Lessons Learned from 10 Years of the OutSeason®

2017 will be our 10th year of guiding Endurance Nation athletes through our OutSeason® training protocol. Over 5000 athletes have joined us for our OutSeason®, generally running from early November through early to mid April, depending on their geographical location, race calendar, etc.

What is the OutSeason?

The highlights are:

  • OutSeason® vs OffSeason: you are “out” of the race season but you are not “off.” You are not racing, freeing you up from the need to build endurance to meet the demands of long course triathlon, meaning we can focus our efforts on making you much faster.
  • Running durability: we take the excellent running durability you’ve built across a season of high frequency running and make it even stronger by increasing or maintaining the running frequency within the OS.
  • FAST then FAR: we take your current end-of-season fitness and build directly on that by making you a much faster 5k, 10k, half marathon runner, and 40k time trial cyclist. If we can make a faster a 10k runner and 40k time trialist, we’ve also made you a faster long course triathlete, once we put endurance, or FAR, under that FAST when we exit the OS and begin training for next year’s races.
  • Minimal hours and maximum family, work, and life reset opportunities: you’ve been pretty selfish, frankly, with your time all year. In the OS you’ll step back, train fewer hours, and critically analyze your race day Return on Investment (ROI) for every training and admin minute spent. As a result, the Endurance Nation OutSeason only has 5-8hrs of training scheduled per week, and includes 2 days off each week as well.

Lessons Learned:

When to Start OutSeason® = Head vs Calendar

The best time to start your OutSeason® is more a function of where you head is at vs your race calendar for next year. That is, are you ready to commit to 6-8 hours per week of solid work, focus on maintaining or developing good body composition habits, execute a consistent core strength program, etc. If the answer is “no, not yet,” then it’s best to wait until you are and then adjust your training on the backend when we switch towards training for your races.

October through December Self Honors March through April Self:

Think of yourself as having two identities: Mr March/April is the guy who’s training hard, beginning to prepare for races, and is getting serious. But Mr October/December holds a lot of power over how prepared, or not, his spring twin is. In fact, Mr Fall can totally screw Mr Spring by jumping off the Running Frequency Train and onto the Ben and Jerry’s Bus, forcing you to have to do a significant rebuild of your fitness before you can even begin to make yourself faster.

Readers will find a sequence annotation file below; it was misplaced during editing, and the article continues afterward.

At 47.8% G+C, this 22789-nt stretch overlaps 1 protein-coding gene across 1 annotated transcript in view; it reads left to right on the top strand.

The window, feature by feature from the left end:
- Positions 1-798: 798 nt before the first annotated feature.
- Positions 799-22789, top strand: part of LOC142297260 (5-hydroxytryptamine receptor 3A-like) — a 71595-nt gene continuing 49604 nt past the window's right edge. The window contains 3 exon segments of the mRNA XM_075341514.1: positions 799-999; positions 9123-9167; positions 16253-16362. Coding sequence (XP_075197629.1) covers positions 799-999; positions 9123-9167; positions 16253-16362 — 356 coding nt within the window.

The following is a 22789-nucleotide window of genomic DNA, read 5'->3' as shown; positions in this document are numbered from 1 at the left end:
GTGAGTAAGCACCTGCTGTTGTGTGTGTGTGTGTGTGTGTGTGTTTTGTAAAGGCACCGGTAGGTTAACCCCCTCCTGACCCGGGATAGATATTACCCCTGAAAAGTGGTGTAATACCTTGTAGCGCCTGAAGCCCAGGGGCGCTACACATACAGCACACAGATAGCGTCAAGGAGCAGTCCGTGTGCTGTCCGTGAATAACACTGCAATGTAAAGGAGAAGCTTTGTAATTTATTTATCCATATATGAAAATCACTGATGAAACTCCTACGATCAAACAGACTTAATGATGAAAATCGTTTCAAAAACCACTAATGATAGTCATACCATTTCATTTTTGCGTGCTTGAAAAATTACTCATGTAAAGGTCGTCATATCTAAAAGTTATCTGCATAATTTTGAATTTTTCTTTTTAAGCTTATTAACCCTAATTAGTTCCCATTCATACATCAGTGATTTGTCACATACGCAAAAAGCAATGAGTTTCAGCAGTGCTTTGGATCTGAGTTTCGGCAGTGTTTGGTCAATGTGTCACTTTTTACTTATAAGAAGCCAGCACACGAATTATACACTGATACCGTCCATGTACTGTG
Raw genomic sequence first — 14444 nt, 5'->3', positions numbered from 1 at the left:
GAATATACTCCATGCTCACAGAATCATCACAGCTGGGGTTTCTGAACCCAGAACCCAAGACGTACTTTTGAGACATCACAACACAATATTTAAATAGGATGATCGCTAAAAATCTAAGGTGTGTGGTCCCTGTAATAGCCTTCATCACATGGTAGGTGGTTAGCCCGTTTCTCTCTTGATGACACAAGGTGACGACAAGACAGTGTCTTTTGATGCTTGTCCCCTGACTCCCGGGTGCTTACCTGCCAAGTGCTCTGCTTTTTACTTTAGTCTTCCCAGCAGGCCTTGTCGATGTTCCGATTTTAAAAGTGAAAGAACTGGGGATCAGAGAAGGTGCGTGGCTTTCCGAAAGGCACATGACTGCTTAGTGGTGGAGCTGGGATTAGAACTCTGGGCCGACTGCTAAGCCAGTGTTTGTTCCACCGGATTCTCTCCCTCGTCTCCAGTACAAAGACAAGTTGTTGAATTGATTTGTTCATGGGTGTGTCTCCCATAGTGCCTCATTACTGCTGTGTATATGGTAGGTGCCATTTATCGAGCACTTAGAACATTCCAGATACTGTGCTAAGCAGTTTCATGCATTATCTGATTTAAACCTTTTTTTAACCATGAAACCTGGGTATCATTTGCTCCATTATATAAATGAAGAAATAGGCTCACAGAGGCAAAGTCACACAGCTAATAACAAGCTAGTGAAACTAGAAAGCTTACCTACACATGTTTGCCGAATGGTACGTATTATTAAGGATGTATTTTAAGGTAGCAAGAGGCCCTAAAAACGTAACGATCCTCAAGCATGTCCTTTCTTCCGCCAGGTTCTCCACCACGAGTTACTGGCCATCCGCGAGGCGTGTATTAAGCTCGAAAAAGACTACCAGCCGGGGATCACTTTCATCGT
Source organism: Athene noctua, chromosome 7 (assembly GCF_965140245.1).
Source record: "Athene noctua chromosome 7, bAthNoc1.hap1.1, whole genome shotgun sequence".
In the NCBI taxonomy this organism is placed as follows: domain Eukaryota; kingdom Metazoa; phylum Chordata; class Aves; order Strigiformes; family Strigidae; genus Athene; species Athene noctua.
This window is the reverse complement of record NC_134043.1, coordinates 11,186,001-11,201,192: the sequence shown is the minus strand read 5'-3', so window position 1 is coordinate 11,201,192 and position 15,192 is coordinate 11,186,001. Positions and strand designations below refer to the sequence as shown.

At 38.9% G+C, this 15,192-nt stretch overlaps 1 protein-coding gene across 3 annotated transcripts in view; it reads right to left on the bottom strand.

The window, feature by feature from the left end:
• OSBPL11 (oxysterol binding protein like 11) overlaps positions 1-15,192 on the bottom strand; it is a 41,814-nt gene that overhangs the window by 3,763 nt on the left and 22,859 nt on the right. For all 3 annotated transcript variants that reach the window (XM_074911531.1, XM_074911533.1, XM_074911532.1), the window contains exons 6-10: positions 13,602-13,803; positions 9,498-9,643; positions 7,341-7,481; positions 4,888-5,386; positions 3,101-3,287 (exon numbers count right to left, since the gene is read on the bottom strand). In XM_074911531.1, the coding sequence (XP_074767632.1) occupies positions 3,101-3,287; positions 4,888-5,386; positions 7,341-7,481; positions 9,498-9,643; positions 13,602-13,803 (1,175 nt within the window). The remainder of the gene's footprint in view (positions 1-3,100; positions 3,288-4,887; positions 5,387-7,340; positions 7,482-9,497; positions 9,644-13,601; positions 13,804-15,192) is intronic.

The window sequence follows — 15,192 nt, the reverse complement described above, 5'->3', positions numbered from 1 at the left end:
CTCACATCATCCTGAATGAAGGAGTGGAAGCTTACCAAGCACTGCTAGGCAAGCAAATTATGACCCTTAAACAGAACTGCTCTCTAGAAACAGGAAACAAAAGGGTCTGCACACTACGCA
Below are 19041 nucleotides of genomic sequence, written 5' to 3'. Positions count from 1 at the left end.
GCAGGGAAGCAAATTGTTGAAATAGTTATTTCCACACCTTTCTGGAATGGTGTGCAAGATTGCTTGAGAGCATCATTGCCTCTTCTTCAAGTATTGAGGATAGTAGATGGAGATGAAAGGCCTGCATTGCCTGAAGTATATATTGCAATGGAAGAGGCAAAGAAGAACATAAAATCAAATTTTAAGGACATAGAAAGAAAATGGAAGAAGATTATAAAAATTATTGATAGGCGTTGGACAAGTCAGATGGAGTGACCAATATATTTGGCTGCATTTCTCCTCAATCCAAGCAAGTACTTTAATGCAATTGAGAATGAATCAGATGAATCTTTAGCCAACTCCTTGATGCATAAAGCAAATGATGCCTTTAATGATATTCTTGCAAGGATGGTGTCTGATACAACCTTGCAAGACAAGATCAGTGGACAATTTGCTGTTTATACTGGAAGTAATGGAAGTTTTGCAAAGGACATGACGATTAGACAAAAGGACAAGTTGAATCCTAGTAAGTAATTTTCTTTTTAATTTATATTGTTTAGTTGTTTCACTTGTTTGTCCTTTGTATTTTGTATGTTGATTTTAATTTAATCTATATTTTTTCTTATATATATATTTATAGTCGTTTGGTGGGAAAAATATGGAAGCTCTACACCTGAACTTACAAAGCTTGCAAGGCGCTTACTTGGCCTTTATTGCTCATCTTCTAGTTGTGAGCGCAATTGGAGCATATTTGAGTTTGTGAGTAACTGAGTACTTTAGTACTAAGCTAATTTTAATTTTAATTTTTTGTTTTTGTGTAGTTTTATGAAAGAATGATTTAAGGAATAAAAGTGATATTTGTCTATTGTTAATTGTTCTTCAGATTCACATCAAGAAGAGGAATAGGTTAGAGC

In the end, you have two choices:

  • Leverage the excellent base of endurance fitness you right now to make yourself faster, building next seasons speed on the foundation of this current, season ending fitness, or…
  • Let yourself go and subject yourself to an extended period of rebuilding before you can begin to build a faster you.

Trade Training Volume for Cycling Intensity and Running Frequency:

Consider putting a hard cap on your total cycling hours…and then ride very, very hard within that fixed cap. Just because you live in Florida and can do a 3-4 hour ride in February doesn’t mean you should. Instead, set yourself a cap of 2 hours, drill yourself, and be home with your family hat on by 9am.

Likewise, commit yourself to running frequently. Just get out the door and run, often, and consider using the local 5k, 10k series to keep you motivated. Even better, schedule yourself for 2-3 half marathons in the late winter, early spring, as these are excellent tools for helping maintain accountability for your run training.

Create, or Maintain, Excellent Body Composition Habits

This last one is a big one, and something that many of us struggle with: we’ve all done so much work throughout the season to create and maintain excellent eating habits in order to reach our race weight goals. While we certainly don’t expect you or our athletes to maintain your race weight throughout the entire year, your Spring Self will thank your Winter Self when your Winter Self maintains those excellent eating habits and limits the damage. Speaking from personal experience, it’s frustrating to wake up in January 12 to 14 pounds above my racing weight because (1) I know that all I needed to do to avoid that was to maintain my habits of logging my diet against my exercise, and (2) I know how much work and how long it’s going to take to get back to a good training weight and then race weight.

Interested in Joining Endurance Nation for our OutSeason and Beyond?

Click on the image below to learn more and to join our waiting list!


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